“What [the judges] ignored is that marriage is not primarily about adults,” he said at a pro-family rally in 2006. “Marriage is about the nurturing and development of children. Every child deserves a mother and a father.”

During January on the 35th anniversary of Roe v. Wade, Romney released a statement saying he believed the decision should be overturned.

“We recognize the worth and dignity of every person, a fact that is ingrained in our hearts and etched in our national purpose,” the statement said. “Unelected judges should not be the final arbiters on these important decisions which define who we are as a people.”

Romney, though, has been criticized for his past liberal positions on social issues, including his support during the 1990s for both abortion rights and “gay rights.” In April more than 20 social conservative leaders — such as Paul Weyrich of the Free Congress Foundation and J. Matt Barber of Concerned Women for America — signed an open letter to McCain, urging him not to pick Romney as his running mate.

During a GOP debate Romney said he regretted taking a pro-choice position when running for Senate in the 1990s.

“I am pro-life,” he said at the debate. “… And several years ago, when we faced the issue of cloning of embryos in our state, I wrote an op-ed piece in The Boston Globe and said I am pro-life. And every action I’ve taken as governor of Massachusetts has been pro-life.”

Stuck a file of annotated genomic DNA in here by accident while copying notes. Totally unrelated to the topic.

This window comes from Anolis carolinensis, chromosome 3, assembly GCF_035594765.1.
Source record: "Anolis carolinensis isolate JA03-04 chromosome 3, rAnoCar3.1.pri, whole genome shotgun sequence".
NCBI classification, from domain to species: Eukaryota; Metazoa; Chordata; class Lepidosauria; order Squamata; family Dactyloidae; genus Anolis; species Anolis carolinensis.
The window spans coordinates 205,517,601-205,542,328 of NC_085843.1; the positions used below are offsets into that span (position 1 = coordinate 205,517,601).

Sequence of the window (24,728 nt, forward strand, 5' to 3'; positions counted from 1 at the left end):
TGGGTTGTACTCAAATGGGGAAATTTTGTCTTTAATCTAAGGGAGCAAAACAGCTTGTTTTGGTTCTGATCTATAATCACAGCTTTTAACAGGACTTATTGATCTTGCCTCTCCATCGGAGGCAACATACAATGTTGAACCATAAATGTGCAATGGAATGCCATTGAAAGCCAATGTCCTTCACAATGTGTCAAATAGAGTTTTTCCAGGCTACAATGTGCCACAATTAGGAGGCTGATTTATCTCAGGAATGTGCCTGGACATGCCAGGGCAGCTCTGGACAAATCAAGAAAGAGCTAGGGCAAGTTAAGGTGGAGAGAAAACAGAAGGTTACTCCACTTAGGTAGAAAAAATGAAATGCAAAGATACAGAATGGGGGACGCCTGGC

At an earlier debate, he said of his position on “gay rights,” “I have always been somebody who opposes discrimination, but I also consistently feel that it’s critical to have marriage as a relationship between one man and one woman.”

MARK SANFORD — Sanford, 48, has been governor of South Carolina since 2003 and won re-election in 2006. He is pro-life and once told state legislators, in a statement, “I believe life is sacred, and in the debate over when life begins I believe that as a society we should always err on the side of life.”

In 2007 Sanford supported a bill that would have required women seeking a abortion to view an ultrasound beforehand. It would have been a first-of-its-kind law but was watered down. The final version, which was passed and signed into law by Sanford, simply gives women the option of viewing an ultrasound.

“This new ultrasound requirement is an important one in that I think it has the potential to lessen the number of abortions carried out in South Carolina,” he said in a 2007 statement supporting the bill.

Sanford also supported a successful effort in 2006 to add a marriage amendment to the state constitution.

“You’ve drifted a long way when you have to actually go about the business of defining what marriage is,” he said that year, according to the Associated Press.
Michael Foust is an assistant editor for Baptist Press.